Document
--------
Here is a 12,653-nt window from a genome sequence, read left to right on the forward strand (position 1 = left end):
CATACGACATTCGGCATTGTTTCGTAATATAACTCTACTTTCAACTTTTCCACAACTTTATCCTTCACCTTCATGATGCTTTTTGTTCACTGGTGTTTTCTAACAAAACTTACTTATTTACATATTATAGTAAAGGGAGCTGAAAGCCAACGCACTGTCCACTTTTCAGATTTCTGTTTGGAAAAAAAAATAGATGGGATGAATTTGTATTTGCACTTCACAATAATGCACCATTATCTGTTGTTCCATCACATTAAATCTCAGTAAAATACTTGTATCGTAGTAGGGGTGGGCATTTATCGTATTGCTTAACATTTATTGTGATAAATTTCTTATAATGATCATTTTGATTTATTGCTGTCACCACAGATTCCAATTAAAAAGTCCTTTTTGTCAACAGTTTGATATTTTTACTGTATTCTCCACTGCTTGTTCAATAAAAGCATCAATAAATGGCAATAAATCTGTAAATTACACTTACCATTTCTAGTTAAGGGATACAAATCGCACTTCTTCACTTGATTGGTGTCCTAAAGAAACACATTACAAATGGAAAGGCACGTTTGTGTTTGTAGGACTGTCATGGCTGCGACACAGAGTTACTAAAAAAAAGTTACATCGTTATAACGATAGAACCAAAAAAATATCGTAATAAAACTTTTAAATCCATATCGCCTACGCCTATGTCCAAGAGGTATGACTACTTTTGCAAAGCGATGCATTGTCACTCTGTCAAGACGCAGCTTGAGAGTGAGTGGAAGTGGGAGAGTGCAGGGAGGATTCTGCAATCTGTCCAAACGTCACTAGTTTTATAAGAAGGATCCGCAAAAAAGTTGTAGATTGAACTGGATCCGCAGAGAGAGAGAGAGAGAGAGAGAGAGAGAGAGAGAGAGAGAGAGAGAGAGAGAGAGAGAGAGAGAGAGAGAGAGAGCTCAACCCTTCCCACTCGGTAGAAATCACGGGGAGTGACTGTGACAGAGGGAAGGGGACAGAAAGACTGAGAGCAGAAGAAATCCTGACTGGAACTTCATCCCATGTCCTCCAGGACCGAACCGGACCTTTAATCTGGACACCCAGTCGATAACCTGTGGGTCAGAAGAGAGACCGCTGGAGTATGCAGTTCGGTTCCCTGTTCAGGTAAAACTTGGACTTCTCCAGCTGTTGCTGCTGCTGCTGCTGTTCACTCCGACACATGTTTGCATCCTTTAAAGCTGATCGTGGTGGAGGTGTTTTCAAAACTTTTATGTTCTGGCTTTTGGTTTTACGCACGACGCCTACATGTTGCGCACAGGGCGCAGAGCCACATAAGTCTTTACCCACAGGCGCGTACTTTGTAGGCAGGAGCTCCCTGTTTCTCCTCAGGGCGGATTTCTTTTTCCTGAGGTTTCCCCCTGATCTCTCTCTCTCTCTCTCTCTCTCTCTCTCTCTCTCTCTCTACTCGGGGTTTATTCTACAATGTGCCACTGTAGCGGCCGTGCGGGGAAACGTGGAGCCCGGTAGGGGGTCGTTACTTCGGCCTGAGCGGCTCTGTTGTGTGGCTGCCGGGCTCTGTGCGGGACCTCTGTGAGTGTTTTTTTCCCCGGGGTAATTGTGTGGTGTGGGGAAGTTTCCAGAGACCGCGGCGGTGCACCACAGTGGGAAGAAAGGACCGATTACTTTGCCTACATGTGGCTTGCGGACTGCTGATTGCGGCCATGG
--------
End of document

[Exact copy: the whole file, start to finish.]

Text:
Here is a 12,653-nt window from a genome sequence, read left to right on the forward strand (position 1 = left end):
CATACGACATTCGGCATTGTTTCGTAATATAACTCTACTTTCAACTTTTCCACAACTTTATCCTTCACCTTCATGATGCTTTTTGTTCACTGGTGTTTTCTAACAAAACTTACTTATTTACATATTATAGTAAAGGGAGCTGAAAGCCAACGCACTGTCCACTTTTCAGATTTCTGTTTGGAAAAAAAAATAGATGGGATGAATTTGTATTTGCACTTCACAATAATGCACCATTATCTGTTGTTCCATCACATTAAATCTCAGTAAAATACTTGTATCGTAGTAGGGGTGGGCATTTATCGTATTGCTTAACATTTATTGTGATAAATTTCTTATAATGATCATTTTGATTTATTGCTGTCACCACAGATTCCAATTAAAAAGTCCTTTTTGTCAACAGTTTGATATTTTTACTGTATTCTCCACTGCTTGTTCAATAAAAGCATCAATAAATGGCAATAAATCTGTAAATTACACTTACCATTTCTAGTTAAGGGATACAAATCGCACTTCTTCACTTGATTGGTGTCCTAAAGAAACACATTACAAATGGAAAGGCACGTTTGTGTTTGTAGGACTGTCATGGCTGCGACACAGAGTTACTAAAAAAAAGTTACATCGTTATAACGATAGAACCAAAAAAATATCGTAATAAAACTTTTAAATCCATATCGCCTACGCCTATGTCCAAGAGGTATGACTACTTTTGCAAAGCGATGCATTGTCACTCTGTCAAGACGCAGCTTGAGAGTGAGTGGAAGTGGGAGAGTGCAGGGAGGATTCTGCAATCTGTCCAAACGTCACTAGTTTTATAAGAAGGATCCGCAAAAAAGTTGTAGATTGAACTGGATCCGCAGAGAGAGAGAGAGAGAGAGAGAGAGAGAGAGAGAGAGAGAGAGAGAGAGAGAGAGAGAGAGAGAGAGAGAGAGAGCTCAACCCTTCCCACTCGGTAGAAATCACGGGGAGTGACTGTGACAGAGGGAAGGGGACAGAAAGACTGAGAGCAGAAGAAATCCTGACTGGAACTTCATCCCATGTCCTCCAGGACCGAACCGGACCTTTAATCTGGACACCCAGTCGATAACCTGTGGGTCAGAAGAGAGACCGCTGGAGTATGCAGTTCGGTTCCCTGTTCAGGTAAAACTTGGACTTCTCCAGCTGTTGCTGCTGCTGCTGCTGTTCACTCCGACACATGTTTGCATCCTTTAAAGCTGATCGTGGTGGAGGTGTTTTCAAAACTTTTATGTTCTGGCTTTTGGTTTTACGCACGACGCCTACATGTTGCGCACAGGGCGCAGAGCCACATAAGTCTTTACCCACAGGCGCGTACTTTGTAGGCAGGAGCTCCCTGTTTCTCCTCAGGGCGGATTTCTTTTTCCTGAGGTTTCCCCCTGATCTCTCTCTCTCTCTCTCTCTCTCTCTCTCTCTCTCTCTCTACTCGGGGTTTATTCTACAATGTGCCACTGTAGCGGCCGTGCGGGGAAACGTGGAGCCCGGTAGGGGGTCGTTACTTCGGCCTGAGCGGCTCTGTTGTGTGGCTGCCGGGCTCTGTGCGGGACCTCTGTGAGTGTTTTTTTCCCCGGGGTAATTGTGTGGTGTGGGGAAGTTTCCAGAGACCGCGGCGGTGCACCACAGTGGGAAGAAAGGACCGATTACTTTGCCTACATGTGGCTTGCGGACTGCTGATTGCGGCCATGG